I am a Creative Loop: Towards Integrative Studios in Design and Creative Technologies

  • Ricardo Sosa Auckland University of Technology
  • Marcos Steagall  (Translator) Auckland University of Technology
Keywords: Studio based learning, Creative praxis, Dialogical learning, Reflective practice, Pluriverse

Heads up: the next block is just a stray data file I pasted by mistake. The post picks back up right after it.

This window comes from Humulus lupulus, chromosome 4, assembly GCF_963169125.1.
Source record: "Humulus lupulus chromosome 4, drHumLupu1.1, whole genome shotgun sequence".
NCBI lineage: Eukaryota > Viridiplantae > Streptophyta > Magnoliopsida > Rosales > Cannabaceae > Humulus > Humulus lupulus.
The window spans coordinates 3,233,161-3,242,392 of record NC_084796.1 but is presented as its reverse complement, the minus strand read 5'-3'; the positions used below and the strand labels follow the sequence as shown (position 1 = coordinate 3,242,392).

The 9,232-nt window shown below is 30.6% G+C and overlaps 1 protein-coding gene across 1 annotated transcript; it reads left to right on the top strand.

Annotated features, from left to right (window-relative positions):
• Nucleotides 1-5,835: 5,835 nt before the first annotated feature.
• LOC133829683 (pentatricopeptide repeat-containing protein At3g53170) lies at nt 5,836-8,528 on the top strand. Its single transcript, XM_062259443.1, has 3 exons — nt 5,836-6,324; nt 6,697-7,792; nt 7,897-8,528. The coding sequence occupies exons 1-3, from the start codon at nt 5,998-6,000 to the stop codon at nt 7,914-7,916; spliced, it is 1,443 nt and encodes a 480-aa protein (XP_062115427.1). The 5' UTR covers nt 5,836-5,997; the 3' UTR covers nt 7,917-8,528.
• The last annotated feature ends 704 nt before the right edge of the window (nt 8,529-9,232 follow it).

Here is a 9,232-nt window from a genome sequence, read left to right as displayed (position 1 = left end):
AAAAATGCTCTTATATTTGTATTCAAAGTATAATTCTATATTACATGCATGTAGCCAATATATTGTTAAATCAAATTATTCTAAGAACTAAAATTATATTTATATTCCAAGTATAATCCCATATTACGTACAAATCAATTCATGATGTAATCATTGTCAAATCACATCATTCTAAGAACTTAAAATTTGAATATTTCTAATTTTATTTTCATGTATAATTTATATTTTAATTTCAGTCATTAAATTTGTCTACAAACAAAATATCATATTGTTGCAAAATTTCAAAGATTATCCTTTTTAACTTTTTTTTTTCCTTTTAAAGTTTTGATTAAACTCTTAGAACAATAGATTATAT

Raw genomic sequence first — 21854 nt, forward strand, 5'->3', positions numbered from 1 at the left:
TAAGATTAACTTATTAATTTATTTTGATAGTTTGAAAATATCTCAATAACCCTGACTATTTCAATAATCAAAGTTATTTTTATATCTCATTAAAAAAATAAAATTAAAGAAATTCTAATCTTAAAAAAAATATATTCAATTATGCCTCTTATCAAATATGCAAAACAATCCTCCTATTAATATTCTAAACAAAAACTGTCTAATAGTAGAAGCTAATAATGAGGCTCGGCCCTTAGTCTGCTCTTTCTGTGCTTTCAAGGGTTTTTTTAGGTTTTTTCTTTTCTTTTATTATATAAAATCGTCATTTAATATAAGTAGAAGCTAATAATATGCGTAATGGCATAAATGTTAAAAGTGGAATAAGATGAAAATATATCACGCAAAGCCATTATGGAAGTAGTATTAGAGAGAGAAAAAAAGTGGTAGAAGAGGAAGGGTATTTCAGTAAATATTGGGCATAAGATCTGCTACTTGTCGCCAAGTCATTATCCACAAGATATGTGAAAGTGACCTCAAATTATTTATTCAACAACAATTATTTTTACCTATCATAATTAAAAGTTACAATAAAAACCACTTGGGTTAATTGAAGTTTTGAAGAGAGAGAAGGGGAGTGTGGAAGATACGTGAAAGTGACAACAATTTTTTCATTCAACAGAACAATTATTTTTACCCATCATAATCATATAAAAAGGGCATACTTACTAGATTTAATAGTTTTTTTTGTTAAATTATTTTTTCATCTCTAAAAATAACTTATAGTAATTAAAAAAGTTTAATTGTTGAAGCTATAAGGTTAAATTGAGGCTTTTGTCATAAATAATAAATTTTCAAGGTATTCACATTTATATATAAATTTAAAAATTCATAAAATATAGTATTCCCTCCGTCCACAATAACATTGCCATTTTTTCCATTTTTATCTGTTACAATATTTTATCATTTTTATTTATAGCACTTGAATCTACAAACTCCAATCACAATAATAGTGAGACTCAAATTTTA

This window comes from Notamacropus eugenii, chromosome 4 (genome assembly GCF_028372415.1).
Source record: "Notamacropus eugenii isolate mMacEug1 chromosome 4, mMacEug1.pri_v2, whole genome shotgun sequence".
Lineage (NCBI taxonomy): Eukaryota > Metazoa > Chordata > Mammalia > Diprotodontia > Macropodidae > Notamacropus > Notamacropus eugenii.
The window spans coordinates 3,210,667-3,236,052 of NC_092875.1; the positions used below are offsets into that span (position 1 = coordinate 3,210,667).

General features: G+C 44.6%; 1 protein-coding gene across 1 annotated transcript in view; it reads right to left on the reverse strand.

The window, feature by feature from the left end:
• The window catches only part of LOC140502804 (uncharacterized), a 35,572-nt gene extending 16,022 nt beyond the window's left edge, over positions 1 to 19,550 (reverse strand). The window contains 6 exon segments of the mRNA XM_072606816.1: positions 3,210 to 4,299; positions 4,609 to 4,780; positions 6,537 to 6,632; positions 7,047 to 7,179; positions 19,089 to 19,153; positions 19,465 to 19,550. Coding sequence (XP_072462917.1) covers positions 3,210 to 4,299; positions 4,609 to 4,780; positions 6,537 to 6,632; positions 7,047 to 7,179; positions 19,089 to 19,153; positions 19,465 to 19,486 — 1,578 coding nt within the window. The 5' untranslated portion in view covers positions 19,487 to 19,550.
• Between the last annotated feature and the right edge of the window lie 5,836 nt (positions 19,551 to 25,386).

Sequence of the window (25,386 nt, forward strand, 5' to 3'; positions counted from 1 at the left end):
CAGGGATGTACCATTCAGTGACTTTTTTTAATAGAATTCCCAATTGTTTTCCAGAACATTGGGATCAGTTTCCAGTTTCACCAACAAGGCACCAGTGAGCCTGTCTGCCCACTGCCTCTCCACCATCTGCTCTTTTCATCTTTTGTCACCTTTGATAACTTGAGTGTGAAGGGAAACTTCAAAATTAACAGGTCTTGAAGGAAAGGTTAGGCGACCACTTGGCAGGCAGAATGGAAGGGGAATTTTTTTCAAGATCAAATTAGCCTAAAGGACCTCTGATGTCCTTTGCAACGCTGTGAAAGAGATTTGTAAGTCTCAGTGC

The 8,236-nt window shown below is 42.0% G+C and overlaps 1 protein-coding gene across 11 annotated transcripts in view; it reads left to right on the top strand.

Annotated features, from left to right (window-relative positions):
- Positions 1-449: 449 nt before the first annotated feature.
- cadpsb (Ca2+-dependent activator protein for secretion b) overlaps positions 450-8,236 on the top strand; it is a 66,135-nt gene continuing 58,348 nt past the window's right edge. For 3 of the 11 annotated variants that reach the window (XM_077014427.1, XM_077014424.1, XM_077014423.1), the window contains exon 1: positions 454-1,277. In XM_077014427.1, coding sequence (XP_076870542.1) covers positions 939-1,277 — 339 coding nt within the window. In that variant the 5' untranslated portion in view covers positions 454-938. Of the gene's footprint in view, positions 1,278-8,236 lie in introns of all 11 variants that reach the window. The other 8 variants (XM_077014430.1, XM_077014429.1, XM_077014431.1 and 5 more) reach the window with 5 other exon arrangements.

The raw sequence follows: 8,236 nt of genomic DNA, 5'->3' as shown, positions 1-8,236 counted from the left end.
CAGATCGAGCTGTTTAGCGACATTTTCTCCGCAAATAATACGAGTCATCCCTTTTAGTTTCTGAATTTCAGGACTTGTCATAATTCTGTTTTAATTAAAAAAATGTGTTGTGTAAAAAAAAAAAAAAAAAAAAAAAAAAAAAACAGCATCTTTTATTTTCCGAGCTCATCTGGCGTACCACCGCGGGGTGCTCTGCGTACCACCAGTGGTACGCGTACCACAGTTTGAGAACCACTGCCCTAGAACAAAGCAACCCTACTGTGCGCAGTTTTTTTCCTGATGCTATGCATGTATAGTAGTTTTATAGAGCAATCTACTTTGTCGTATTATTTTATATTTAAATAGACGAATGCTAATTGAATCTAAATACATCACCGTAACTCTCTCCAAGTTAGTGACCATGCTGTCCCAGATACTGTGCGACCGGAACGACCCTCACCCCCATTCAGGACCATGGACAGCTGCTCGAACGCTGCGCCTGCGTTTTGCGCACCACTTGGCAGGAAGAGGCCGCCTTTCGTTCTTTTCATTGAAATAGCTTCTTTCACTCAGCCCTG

“I am a strange loop” is a thought-provoking statement by polymath Douglas Hofstadter who uses it as the title of his 2007 book to integrate ideas from Philosophy, Neuroscience, Computer Science, and his personal life to analyse concepts of the “I” (self) and consciousness. Standing on the shoulders of this “giant idea” (paraphrasing Newton), I attempt here to examine my work across design and research including my identity as a researcher-designer using the phrase “I am a strange creative loop”. My aim is to trigger reflection and propose a new type of studio pedagogies that bring together theory and practice. This is in response to tensions and opportunities I observe between design and research activities and between theory and practice in design education and design research.To clarify, the “I” in the phrase “I am a strange creative loop” only partially refers to the author -following Hofstadter, my primary intention is to reflect upon everyone who inhabits the worlds of design and research. Therefore, the sentence could have been “All design researchers are strange creative loops”. Thinkers across epistemologies and geo-historical eras have been preoccupied with questions of “Who am I? Who are we?”. I found a similar puzzlement as an undergraduate three decades ago among designers wondering “What is design? Who is a designer?” -a question that continues to spark debates today. I use and extend here the concept of “sentipensante” as used by Orlando Falls Borda to reflect upon my personal experience feel-thinking and creating in design and the rather confusing (strange) “creative loop” that connects the research and design identities in myself and in our graduate students. To make these ideas more concrete, I share two specific recent experiences: one is a lesson learned from my teaching of Creative Technologies at AUT and one from my research work at an after-school maker space in a South Auckland school in Tāmaki Makaurau since 2016. These vignettes illustrate some of the deep chasms that divide design and research activities in modern academia, particularly the divorce between so-called theory and so-called practice. Design schools today have a paradoxical, largely arbitrary, and perverse division between these ways of knowing. I suggest that in design education, what we call theory is not really theory, and in design research what we call practice is not really practice. We have been doing both wrong, largely because of the chasm we have carved between them. I trouble here the ways in which curricula is planned in design education, the pedagogies and the timetabling practices we use, and the discourses among our students and lecturers.I close by adopting a constructive posture to generate concrete ideas for the future of design scholarship. To this end, I elaborate on the notion of “design praxis” to reformulate what studio can be in design: an integrative space where pluriversal ways of knowing can come together in “creative loops” to generate, apply, and evaluate design knowledges. Such studio spaces can be useful in pluriversal design schools that leave behind binary divides between research and teaching, practice and theory, teachers and students.